De Griekse oenologe, wijnmaakster, culinair journaliste Nikoleta Makrionitou vroeg me om voor het Griekse wijnmagazine Oinohoos een artikel te schrijven. We hadden elkaar leren kennen bij Syros Winery, dat zij en haar man nieuw leven inblazen. En ze zag wel wat in mijn reisverhaal, mijn missie, terwijl ze zich vrolijk maakte om mijn belachelijke huurfiets.

Dit is mijn artikel.

First of
all, some figures: during harvest time between August and September 2014, some 32
wineries were visited (14 at the Kyklades, 18 in Central Greece). To all
requests for professional visits (through email and phone in English), 13 on
the Kyklades responded positively and timely, 1 didn’t. In Central Greece, 12
replied timely in English, 6 didn’t reply but did welcome us after a telephone
call in Greek, 1 wasn’t interested in our visit and didn’t reply properly.

As for the
grapes; on the Kyklades less than 20% of the wineries used “international
varieties” to support the indigenous grapes in blended wines. In Central
Greece, 10% used mainly or uniquely indigenous varieties.

From the
above, some personal conclusions: Kykladic wines display confidence about their
indigenous varieties: steadily, they have become well known in quality
restaurants worldwide and they are much sought after. Only a couple of the
smallest Kykladic wineries don’t export to Belgium, for example.

In Central
Greece, the search for “internationally excepted taste” is bigger. Also here,
wide export possibilities have been explored. It’s clear they want to open up
to the world but their communication skills stay somewhat behind. Maybe, looking for notoriety abroad, these
wineries want to please the customer, instead of going ahead and forcing the
“western spoiled wine amateur” to taste and like their wines because of terroir
and grape specificity. Do international varieties have an advantage in Central
Greece? Perhaps they do, in blends supporting traditional varietals.

I was most
impressed by the ladies playing a prominent role in the winery/winemaking
processes. The feminine approach nowadays equals finesse, originality, natural
proximity. Qualities the gastronomic world is looking for. Talking to Athina
Tsoli and understanding how she works, I was totally blown away. She’s not only
making breathtakingly pure wines without concession, she’s also managing the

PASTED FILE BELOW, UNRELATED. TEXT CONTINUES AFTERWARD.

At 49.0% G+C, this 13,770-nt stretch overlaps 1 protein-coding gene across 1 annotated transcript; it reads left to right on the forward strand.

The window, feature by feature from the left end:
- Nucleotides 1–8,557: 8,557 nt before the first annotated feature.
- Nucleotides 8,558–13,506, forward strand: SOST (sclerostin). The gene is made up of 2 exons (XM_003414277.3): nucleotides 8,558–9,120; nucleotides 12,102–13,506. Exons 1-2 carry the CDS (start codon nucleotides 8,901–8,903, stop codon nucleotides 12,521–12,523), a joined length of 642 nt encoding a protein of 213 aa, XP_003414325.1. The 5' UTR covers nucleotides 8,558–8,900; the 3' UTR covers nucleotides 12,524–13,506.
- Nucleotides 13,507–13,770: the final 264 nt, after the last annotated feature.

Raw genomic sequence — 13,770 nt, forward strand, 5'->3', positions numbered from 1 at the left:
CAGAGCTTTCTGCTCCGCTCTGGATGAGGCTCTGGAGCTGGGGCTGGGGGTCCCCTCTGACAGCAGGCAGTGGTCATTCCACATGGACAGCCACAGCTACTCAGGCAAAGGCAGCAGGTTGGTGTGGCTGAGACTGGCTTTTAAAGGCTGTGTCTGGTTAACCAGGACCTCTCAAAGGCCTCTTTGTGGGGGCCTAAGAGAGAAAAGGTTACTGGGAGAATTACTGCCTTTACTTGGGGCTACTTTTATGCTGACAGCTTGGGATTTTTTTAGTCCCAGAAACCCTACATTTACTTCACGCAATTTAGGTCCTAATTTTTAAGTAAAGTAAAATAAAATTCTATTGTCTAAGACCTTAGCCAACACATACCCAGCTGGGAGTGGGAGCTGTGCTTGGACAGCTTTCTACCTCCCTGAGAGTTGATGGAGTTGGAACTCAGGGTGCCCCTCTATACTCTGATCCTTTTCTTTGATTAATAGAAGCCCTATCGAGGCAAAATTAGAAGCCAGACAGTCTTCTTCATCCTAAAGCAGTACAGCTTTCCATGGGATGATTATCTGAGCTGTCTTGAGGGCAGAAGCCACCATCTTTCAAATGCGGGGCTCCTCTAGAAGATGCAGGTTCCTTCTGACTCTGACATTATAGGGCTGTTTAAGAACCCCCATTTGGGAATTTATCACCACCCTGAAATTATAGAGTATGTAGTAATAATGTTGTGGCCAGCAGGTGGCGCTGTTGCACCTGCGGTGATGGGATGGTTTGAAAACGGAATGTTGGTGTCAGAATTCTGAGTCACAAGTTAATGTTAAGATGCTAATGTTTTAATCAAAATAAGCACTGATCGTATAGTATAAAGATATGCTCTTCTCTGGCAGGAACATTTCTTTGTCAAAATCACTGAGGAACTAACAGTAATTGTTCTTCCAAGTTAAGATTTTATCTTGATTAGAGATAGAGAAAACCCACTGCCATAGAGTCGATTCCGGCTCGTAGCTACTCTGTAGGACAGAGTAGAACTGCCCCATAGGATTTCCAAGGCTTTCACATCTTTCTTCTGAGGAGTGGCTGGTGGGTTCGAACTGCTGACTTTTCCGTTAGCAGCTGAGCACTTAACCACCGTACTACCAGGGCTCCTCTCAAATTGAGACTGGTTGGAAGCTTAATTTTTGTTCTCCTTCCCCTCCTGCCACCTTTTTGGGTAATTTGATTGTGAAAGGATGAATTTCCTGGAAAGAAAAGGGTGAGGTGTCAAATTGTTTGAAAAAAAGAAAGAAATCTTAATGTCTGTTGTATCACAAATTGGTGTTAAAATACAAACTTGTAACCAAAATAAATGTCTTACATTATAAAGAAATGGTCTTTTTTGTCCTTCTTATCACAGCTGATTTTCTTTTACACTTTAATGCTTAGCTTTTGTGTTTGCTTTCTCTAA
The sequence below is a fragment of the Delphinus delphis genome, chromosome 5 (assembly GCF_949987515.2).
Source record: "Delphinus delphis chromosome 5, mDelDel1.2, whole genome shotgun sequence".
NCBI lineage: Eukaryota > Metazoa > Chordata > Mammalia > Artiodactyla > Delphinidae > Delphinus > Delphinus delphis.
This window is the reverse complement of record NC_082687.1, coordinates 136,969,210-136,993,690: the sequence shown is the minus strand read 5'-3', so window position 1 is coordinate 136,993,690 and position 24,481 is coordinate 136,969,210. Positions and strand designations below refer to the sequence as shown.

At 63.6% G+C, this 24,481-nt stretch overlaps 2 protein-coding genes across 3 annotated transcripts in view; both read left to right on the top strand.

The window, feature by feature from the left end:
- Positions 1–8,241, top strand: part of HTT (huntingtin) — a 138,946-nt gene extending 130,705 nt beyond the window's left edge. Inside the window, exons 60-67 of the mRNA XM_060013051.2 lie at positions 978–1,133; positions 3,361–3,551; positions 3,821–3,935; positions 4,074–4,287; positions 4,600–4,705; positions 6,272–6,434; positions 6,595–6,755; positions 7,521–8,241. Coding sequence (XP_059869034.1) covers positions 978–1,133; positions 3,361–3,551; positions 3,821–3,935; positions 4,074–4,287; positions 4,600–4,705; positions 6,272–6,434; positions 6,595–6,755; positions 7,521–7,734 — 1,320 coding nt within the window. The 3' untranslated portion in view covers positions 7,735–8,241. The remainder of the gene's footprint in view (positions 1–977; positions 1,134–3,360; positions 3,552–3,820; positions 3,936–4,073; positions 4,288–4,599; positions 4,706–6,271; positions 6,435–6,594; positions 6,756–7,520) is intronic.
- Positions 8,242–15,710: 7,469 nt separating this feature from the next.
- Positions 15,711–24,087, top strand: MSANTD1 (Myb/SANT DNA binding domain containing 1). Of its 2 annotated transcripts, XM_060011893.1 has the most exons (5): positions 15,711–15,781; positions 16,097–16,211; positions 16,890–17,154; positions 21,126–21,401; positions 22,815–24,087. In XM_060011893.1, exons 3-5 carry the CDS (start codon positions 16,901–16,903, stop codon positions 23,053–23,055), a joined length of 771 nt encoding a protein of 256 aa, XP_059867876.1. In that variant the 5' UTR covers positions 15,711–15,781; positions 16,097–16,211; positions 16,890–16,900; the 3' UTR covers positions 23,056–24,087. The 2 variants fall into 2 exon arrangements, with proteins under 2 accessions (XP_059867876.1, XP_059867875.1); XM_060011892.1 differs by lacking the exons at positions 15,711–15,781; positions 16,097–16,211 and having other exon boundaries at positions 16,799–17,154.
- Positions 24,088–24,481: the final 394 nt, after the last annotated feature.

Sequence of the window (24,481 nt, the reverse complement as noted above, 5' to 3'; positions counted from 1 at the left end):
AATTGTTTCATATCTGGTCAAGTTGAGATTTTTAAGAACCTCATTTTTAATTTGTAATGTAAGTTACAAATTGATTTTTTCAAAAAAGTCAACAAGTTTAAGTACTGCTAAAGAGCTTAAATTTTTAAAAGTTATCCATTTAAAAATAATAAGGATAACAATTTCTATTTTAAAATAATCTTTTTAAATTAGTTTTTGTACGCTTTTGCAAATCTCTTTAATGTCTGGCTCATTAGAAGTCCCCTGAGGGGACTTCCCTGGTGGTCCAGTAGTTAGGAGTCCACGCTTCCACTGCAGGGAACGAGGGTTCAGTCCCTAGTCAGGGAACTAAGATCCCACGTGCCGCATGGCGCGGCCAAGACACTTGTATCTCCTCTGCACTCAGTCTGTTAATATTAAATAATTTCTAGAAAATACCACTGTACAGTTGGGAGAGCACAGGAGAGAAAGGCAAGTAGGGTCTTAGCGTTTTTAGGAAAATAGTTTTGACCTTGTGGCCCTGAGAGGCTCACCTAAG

whole process ànd the work force. Women sommeliers, wine makers, wine
consultants,… the challenges and opportunities lie everywhere.

Most of the
wineries I visited, have a strong family link; only few of them don’t use the
family name as a commercial brand. Syros Winery, Gaia, Thivaiki Gi, Vioma,
that’s about it. This, for me, reflects part of the Greek identity: strong
family ties are generational. How many winemakers did we meet, reviving
grandparents’ vineyards, even after studying anything but viticulture? Plenty!
We noticed as well, that nostalgia plays a particular role: most of the young
winemakers regret not to celebrate wine anymore, although this was tradition a
generation ago, but they’re not really taking efforts in reviving this.

of (great-) grandparents’ vineyards, but with modern standards. Frankly I never
heard of aquaflex barrels, but I saw them for the first time in Greece.
Technologically, Greece is totally geared up, however it should stay vigilant.
Don’t over-extract, don’t go to the extreme on the yeasts or cold maceration.
Please keep it nicely surprising, typical, a product with a story we can tell
to the customers on the Atlantic coast. And take revenge on history; you did
provide the world with grape juice when France ran out of it – claim your role.

But in the
meantime: do experiment. Do so with the ageing potential of your sweet wines,
and with retsina. Please don’t denounce your retsina. It’s as unique as the
Spanish sherry, it’s as refreshing before, during, after a good meal.

I came to
the point where I’m lecturing Greek winemakers how to proceed. Being just a
Belgian wine writer, I might as well be your most loyal defender. You made it
from housewine to urban wine. The world is ready for you.

En dit is het artikel zoals het in december 2014 in Oinohoos verscheen: